Calling out the irresponsible
Be sure to check out Jeremy W. Peters’ story in The New York Times about how many pro-Trump media — including the likes of Sean Hannity, Rush Limbaugh and Candace Owens — often downplayed and dismissed the impacts of the coronavirus.
Fox News’ “The Five” co-host Jesse Watters, at one point, boasted, “I’m not afraid of the coronavirus and no one else should be that afraid either.” (Watters has since backed away from that stance.)
Peters wrote, “A review of hundreds of hours of programming and social media traffic from Jan. 1 through mid-March — when the White House started urging people to stay home and limit their exposure to others — shows that doubt, cynicism and misinformation about the virus took root among many of Mr. Trump’s boosters in the right-wing media as the number of confirmed cases in the United States grew. It was during this lull — before the human and economic toll became undeniable — when the story of the coronavirus among the president’s most stalwart defenders evolved into the kind of us-versus-them clash that Mr. Trump has waged for much of his life.”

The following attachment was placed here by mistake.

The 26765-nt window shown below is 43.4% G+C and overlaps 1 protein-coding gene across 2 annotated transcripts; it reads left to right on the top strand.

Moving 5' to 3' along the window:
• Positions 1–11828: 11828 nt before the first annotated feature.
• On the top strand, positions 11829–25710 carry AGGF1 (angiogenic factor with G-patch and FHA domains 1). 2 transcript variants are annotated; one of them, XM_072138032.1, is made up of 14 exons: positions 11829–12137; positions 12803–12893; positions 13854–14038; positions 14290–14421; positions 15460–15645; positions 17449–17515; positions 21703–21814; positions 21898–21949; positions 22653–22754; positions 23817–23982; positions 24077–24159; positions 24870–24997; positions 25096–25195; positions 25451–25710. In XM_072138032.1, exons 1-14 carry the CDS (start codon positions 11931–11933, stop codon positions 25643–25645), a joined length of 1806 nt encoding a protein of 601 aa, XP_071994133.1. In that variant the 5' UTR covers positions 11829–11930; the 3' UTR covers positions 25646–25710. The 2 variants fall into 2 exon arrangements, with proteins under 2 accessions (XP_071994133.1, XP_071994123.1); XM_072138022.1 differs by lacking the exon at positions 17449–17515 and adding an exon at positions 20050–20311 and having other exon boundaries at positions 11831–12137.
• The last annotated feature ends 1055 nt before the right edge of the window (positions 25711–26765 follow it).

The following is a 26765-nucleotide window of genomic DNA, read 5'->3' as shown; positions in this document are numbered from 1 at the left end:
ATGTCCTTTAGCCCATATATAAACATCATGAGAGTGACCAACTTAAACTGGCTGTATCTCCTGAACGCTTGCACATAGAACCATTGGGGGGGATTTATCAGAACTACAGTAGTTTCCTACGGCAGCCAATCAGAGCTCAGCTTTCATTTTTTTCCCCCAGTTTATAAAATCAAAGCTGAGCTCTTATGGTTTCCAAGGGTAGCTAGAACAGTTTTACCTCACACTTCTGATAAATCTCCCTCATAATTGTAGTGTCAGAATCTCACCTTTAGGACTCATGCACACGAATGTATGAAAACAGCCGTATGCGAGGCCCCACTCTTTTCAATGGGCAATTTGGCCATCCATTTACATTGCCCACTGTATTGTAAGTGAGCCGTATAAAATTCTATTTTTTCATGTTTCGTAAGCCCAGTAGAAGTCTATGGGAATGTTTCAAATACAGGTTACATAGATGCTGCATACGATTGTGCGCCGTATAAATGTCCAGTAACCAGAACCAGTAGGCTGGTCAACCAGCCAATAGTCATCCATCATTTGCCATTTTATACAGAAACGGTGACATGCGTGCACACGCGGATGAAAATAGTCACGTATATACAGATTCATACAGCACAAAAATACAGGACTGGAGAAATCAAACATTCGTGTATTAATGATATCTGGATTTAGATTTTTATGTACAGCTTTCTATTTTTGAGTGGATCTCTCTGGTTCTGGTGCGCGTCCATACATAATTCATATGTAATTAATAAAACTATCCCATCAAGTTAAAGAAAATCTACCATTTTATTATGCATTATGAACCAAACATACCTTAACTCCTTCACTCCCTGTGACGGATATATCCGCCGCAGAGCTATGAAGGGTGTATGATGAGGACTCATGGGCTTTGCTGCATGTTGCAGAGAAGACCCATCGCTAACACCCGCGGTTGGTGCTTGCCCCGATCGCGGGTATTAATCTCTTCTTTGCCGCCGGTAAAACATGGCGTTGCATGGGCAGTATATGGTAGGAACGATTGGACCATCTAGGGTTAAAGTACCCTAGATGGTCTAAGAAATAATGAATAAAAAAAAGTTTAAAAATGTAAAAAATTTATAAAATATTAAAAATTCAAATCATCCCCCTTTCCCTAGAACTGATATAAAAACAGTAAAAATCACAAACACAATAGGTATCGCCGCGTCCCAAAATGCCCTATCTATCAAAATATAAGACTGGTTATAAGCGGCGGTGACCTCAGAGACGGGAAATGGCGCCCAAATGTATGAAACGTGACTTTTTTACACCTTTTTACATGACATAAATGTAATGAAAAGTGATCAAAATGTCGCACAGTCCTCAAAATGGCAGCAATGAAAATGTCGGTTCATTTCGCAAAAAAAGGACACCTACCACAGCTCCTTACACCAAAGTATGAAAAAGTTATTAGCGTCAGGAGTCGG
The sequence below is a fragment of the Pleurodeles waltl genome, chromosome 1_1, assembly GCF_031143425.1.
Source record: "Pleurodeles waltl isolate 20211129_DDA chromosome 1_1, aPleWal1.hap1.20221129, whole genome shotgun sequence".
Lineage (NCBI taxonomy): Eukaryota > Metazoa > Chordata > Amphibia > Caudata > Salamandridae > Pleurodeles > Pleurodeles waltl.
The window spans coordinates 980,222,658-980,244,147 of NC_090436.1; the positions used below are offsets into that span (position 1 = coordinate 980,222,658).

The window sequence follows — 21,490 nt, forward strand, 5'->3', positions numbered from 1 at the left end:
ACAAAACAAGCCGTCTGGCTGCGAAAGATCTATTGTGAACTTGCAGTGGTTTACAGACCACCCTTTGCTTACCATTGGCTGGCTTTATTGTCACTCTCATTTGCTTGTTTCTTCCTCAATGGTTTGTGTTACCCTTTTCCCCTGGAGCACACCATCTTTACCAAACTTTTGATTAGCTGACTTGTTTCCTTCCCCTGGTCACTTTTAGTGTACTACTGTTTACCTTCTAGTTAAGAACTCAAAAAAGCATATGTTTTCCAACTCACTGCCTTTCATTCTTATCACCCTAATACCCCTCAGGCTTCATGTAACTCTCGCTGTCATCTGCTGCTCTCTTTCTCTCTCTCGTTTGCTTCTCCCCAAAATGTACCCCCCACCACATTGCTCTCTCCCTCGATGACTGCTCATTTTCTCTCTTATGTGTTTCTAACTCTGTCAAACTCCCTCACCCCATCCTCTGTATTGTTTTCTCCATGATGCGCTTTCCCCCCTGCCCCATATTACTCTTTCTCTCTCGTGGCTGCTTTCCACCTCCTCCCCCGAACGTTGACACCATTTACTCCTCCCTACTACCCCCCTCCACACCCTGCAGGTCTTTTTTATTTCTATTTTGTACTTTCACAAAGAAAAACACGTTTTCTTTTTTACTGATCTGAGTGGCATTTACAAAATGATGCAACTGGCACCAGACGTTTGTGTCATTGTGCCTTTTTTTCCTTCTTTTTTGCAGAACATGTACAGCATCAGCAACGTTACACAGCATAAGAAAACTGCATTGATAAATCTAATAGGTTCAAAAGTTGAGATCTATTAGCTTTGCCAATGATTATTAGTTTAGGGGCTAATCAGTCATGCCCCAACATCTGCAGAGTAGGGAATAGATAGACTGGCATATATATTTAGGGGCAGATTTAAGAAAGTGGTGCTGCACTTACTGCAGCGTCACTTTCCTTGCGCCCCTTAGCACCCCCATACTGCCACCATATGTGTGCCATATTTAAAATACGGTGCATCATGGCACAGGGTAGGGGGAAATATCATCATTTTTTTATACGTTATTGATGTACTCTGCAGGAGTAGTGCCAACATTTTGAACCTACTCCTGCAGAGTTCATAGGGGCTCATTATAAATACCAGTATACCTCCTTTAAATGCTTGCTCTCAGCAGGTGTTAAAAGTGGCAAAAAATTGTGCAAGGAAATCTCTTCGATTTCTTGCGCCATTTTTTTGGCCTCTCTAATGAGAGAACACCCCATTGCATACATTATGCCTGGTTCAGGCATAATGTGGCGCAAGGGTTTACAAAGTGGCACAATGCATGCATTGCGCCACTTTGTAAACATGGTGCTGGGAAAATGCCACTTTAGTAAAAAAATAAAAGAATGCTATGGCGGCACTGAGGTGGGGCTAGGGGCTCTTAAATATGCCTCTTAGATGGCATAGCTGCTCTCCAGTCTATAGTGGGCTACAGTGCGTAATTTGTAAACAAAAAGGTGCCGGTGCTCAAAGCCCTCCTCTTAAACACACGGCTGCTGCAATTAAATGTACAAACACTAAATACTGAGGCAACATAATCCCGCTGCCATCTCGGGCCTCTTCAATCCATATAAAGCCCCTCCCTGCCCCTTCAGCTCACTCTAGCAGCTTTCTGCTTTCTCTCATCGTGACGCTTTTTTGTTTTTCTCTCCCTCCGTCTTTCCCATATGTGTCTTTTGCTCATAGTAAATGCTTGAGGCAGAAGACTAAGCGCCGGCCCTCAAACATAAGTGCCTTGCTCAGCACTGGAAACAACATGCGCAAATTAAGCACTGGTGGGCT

Most emotional interview
We watch press conferences and read stories and look at charts and graphs and see all the nasty political reactions on social media. But the coverage I find most compelling during this time is when news outlets take us to what we now, unfortunately, refer to as the front line in this war against the coronavirus. I’m talking about interviews like the one “MSNBC Live’s” Stephanie Ruhle did on Thursday with Maureen Bigginger-Grisius, a nurse at Beaumont Hospital in Farmington Hills, Michigan.
Some of Bigginger-Grisius’ comments were sobering, such as: “The last two weeks have felt like they’ve lasted two years.” And: “No one has seen anything like what we’re experiencing right now.”
But this was the most gut-wrenching of all: